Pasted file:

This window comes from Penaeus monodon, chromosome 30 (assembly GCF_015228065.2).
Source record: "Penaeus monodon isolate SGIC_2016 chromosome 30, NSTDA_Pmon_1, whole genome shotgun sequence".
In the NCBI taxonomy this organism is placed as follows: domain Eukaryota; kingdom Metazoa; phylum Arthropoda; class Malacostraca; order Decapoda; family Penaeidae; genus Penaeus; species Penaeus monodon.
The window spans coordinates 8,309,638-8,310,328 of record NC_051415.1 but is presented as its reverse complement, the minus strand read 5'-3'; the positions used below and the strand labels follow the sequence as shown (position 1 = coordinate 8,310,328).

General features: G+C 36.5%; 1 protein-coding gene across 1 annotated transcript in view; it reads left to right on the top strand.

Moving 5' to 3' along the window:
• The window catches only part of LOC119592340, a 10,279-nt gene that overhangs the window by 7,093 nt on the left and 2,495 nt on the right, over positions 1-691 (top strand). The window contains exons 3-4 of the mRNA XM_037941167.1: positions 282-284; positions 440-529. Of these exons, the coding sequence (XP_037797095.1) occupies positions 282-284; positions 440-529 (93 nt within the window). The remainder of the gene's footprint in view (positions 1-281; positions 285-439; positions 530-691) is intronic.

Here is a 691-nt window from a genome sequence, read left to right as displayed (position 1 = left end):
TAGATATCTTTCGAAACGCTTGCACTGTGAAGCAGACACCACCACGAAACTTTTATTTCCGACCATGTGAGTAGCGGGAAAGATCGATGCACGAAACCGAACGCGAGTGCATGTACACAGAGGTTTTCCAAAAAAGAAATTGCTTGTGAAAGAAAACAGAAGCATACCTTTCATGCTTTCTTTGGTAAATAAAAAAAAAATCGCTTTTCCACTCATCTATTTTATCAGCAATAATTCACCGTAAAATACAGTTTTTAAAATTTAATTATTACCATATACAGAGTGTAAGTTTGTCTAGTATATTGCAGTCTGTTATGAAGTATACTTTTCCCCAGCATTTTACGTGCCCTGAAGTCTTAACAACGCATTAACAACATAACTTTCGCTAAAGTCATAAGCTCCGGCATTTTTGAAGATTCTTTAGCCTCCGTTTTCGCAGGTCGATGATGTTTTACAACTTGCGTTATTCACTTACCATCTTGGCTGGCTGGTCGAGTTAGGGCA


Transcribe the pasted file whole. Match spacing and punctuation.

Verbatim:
This window comes from Penaeus monodon, chromosome 30 (assembly GCF_015228065.2).
Source record: "Penaeus monodon isolate SGIC_2016 chromosome 30, NSTDA_Pmon_1, whole genome shotgun sequence".
In the NCBI taxonomy this organism is placed as follows: domain Eukaryota; kingdom Metazoa; phylum Arthropoda; class Malacostraca; order Decapoda; family Penaeidae; genus Penaeus; species Penaeus monodon.
The window spans coordinates 8,309,638-8,310,328 of record NC_051415.1 but is presented as its reverse complement, the minus strand read 5'-3'; the positions used below and the strand labels follow the sequence as shown (position 1 = coordinate 8,310,328).

General features: G+C 36.5%; 1 protein-coding gene across 1 annotated transcript in view; it reads left to right on the top strand.

Moving 5' to 3' along the window:
• The window catches only part of LOC119592340, a 10,279-nt gene that overhangs the window by 7,093 nt on the left and 2,495 nt on the right, over positions 1-691 (top strand). The window contains exons 3-4 of the mRNA XM_037941167.1: positions 282-284; positions 440-529. Of these exons, the coding sequence (XP_037797095.1) occupies positions 282-284; positions 440-529 (93 nt within the window). The remainder of the gene's footprint in view (positions 1-281; positions 285-439; positions 530-691) is intronic.

Here is a 691-nt window from a genome sequence, read left to right as displayed (position 1 = left end):
TAGATATCTTTCGAAACGCTTGCACTGTGAAGCAGACACCACCACGAAACTTTTATTTCCGACCATGTGAGTAGCGGGAAAGATCGATGCACGAAACCGAACGCGAGTGCATGTACACAGAGGTTTTCCAAAAAAGAAATTGCTTGTGAAAGAAAACAGAAGCATACCTTTCATGCTTTCTTTGGTAAATAAAAAAAAAATCGCTTTTCCACTCATCTATTTTATCAGCAATAATTCACCGTAAAATACAGTTTTTAAAATTTAATTATTACCATATACAGAGTGTAAGTTTGTCTAGTATATTGCAGTCTGTTATGAAGTATACTTTTCCCCAGCATTTTACGTGCCCTGAAGTCTTAACAACGCATTAACAACATAACTTTCGCTAAAGTCATAAGCTCCGGCATTTTTGAAGATTCTTTAGCCTCCGTTTTCGCAGGTCGATGATGTTTTACAACTTGCGTTATTCACTTACCATCTTGGCTGGCTGGTCGAGTTAGGGCA